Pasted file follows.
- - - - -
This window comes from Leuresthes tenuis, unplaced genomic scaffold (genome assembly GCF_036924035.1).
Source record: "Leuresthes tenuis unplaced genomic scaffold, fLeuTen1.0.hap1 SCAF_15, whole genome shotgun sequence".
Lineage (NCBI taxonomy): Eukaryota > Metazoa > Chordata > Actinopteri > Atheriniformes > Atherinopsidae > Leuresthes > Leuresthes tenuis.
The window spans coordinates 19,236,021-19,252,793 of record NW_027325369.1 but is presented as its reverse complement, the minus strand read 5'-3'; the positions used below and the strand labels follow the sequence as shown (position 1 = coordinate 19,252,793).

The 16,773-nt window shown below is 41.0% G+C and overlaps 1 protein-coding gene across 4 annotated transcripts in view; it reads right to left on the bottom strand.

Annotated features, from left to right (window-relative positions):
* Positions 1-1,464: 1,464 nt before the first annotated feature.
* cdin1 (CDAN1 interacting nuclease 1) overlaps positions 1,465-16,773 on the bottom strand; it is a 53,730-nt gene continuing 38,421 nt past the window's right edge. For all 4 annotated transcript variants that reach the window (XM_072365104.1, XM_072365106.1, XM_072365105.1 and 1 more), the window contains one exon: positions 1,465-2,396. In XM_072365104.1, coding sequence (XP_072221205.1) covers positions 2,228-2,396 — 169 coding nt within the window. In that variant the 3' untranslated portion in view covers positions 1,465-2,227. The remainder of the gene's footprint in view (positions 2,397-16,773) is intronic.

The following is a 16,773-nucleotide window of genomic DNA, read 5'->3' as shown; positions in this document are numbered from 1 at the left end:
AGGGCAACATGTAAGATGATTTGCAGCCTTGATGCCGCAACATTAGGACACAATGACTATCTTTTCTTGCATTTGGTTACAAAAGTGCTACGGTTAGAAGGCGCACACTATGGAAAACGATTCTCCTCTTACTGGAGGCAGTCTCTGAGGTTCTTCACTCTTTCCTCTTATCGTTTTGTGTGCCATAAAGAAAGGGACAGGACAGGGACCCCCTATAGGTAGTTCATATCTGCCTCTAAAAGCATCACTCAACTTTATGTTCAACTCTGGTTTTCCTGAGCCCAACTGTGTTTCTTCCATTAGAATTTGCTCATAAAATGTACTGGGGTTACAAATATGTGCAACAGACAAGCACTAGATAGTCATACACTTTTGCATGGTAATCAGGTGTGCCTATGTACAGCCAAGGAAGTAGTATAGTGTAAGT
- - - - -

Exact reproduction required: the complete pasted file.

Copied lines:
This window comes from Leuresthes tenuis, unplaced genomic scaffold (genome assembly GCF_036924035.1).
Source record: "Leuresthes tenuis unplaced genomic scaffold, fLeuTen1.0.hap1 SCAF_15, whole genome shotgun sequence".
Lineage (NCBI taxonomy): Eukaryota > Metazoa > Chordata > Actinopteri > Atheriniformes > Atherinopsidae > Leuresthes > Leuresthes tenuis.
The window spans coordinates 19,236,021-19,252,793 of record NW_027325369.1 but is presented as its reverse complement, the minus strand read 5'-3'; the positions used below and the strand labels follow the sequence as shown (position 1 = coordinate 19,252,793).

The 16,773-nt window shown below is 41.0% G+C and overlaps 1 protein-coding gene across 4 annotated transcripts in view; it reads right to left on the bottom strand.

Annotated features, from left to right (window-relative positions):
* Positions 1-1,464: 1,464 nt before the first annotated feature.
* cdin1 (CDAN1 interacting nuclease 1) overlaps positions 1,465-16,773 on the bottom strand; it is a 53,730-nt gene continuing 38,421 nt past the window's right edge. For all 4 annotated transcript variants that reach the window (XM_072365104.1, XM_072365106.1, XM_072365105.1 and 1 more), the window contains one exon: positions 1,465-2,396. In XM_072365104.1, coding sequence (XP_072221205.1) covers positions 2,228-2,396 — 169 coding nt within the window. In that variant the 3' untranslated portion in view covers positions 1,465-2,227. The remainder of the gene's footprint in view (positions 2,397-16,773) is intronic.

The following is a 16,773-nucleotide window of genomic DNA, read 5'->3' as shown; positions in this document are numbered from 1 at the left end:
AGGGCAACATGTAAGATGATTTGCAGCCTTGATGCCGCAACATTAGGACACAATGACTATCTTTTCTTGCATTTGGTTACAAAAGTGCTACGGTTAGAAGGCGCACACTATGGAAAACGATTCTCCTCTTACTGGAGGCAGTCTCTGAGGTTCTTCACTCTTTCCTCTTATCGTTTTGTGTGCCATAAAGAAAGGGACAGGACAGGGACCCCCTATAGGTAGTTCATATCTGCCTCTAAAAGCATCACTCAACTTTATGTTCAACTCTGGTTTTCCTGAGCCCAACTGTGTTTCTTCCATTAGAATTTGCTCATAAAATGTACTGGGGTTACAAATATGTGCAACAGACAAGCACTAGATAGTCATACACTTTTGCATGGTAATCAGGTGTGCCTATGTACAGCCAAGGAAGTAGTATAGTGTAAGT